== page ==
Due to frequent additions and modifications as well as to the fact that the gedcom
used does not translate the notes (which I have often completed with additional information,
especially in the case of children-in-law) automatically, the English version is not
as up-to-date and consequently not as reliable as the Dutch version.
ONE OR TWO FAMILIES?
In the early years of my research I took it for granted that we talk about one family
with Albert Jans from Grafhorst as ancestor. During 2009 I have come to the conclusion
that (most probably) it is a matter of two different families, viz. one from Grafhorst,
with the beforementioned Albert Jans as (temporary) ancestor, and one from Mastenbroek,
with Jannes Jansen as (temporary) ancestor. I am a descendant of Albert Jacobs.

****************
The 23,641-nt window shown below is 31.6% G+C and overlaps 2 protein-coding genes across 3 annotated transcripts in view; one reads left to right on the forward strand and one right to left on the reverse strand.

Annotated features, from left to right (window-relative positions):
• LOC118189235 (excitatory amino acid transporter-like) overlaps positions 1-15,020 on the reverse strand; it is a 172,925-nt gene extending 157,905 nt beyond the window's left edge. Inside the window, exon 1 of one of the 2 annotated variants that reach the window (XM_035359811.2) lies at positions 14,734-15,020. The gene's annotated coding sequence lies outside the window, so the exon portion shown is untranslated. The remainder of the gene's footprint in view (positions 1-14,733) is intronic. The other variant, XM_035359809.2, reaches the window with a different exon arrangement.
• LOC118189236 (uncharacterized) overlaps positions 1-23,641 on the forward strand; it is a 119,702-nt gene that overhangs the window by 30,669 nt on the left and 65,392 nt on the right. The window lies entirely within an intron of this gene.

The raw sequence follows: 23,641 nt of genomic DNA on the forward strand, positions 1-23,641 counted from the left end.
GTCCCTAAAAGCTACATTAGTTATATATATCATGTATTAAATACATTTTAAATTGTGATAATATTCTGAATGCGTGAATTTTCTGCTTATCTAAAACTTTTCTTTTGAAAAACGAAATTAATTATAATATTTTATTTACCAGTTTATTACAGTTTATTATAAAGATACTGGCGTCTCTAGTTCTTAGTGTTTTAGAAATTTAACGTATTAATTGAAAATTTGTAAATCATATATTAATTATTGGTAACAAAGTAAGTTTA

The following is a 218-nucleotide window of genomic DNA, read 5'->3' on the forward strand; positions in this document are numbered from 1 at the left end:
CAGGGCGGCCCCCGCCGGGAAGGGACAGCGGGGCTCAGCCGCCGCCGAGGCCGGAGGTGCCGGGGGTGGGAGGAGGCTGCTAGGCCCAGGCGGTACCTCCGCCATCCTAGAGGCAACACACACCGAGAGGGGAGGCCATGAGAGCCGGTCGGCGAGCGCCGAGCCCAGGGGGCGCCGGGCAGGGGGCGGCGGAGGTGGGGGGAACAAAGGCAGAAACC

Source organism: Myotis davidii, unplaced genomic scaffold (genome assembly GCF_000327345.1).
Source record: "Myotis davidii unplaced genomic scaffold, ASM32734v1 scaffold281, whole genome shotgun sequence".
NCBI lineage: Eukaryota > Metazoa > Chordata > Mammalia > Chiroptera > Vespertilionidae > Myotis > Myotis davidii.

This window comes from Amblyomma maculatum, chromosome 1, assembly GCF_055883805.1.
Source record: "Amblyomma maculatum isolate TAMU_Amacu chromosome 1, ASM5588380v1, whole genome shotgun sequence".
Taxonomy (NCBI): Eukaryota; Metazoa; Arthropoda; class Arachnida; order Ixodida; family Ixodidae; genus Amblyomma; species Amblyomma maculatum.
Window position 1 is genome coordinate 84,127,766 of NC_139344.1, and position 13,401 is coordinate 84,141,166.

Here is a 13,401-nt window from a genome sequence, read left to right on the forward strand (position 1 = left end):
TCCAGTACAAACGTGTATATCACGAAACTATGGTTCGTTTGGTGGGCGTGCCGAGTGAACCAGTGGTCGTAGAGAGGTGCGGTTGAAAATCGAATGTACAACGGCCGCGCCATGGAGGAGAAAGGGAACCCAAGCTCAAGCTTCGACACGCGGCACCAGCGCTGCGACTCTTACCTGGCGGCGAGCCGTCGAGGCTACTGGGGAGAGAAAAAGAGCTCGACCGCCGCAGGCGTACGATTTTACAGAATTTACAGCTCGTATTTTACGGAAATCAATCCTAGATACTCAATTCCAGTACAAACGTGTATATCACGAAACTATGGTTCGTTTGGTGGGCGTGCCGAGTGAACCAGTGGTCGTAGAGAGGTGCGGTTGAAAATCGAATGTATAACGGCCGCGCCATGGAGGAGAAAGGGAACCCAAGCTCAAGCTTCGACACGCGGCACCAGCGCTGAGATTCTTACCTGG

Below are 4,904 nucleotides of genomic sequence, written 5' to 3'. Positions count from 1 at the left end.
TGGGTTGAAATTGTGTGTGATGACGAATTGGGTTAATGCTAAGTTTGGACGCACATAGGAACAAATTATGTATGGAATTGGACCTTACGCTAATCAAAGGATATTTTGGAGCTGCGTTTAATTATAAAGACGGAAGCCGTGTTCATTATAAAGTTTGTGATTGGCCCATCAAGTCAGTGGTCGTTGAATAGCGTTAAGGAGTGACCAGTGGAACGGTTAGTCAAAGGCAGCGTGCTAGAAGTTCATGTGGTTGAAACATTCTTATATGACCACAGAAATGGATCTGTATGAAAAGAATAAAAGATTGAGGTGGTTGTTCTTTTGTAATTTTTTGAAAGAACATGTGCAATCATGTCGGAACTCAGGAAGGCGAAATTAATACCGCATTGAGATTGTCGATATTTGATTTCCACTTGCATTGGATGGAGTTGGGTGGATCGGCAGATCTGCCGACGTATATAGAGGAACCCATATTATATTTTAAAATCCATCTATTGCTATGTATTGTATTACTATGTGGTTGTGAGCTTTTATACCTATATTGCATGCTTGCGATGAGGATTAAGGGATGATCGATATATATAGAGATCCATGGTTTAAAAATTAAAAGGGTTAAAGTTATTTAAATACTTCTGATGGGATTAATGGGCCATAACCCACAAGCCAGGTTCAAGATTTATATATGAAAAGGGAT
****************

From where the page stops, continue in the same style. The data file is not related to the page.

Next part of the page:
Most of the Vaanderings that nowadays live in Canada or the USA are as well descendants
of Albert Jans, only a few are descended from Jannes Jansen.
VARIATION IN FIRST NAMES
In the past too first names have been pronounced and/or written alternately. These
days this happens for the most consciously (Moniek versus Monique or Tomas versus
Thomas), but in the past one did not worry about the spelling - leaving aside the
question of whether people could read and write - and one spelled one's name as one
pleased. In this one was not always consistent. In the notation system in the charts
I have deliberately ignored the variation in first names. On the one hand because for
one single person in various acts or certificates alternative spelling has been found,
on the other hand because others often use exclusively (and logically) the first found
first name. Starting point is using the first name as used in the birth certificate.
Below you will find a non-comprehensive list of the variation in first names that I
did not implement: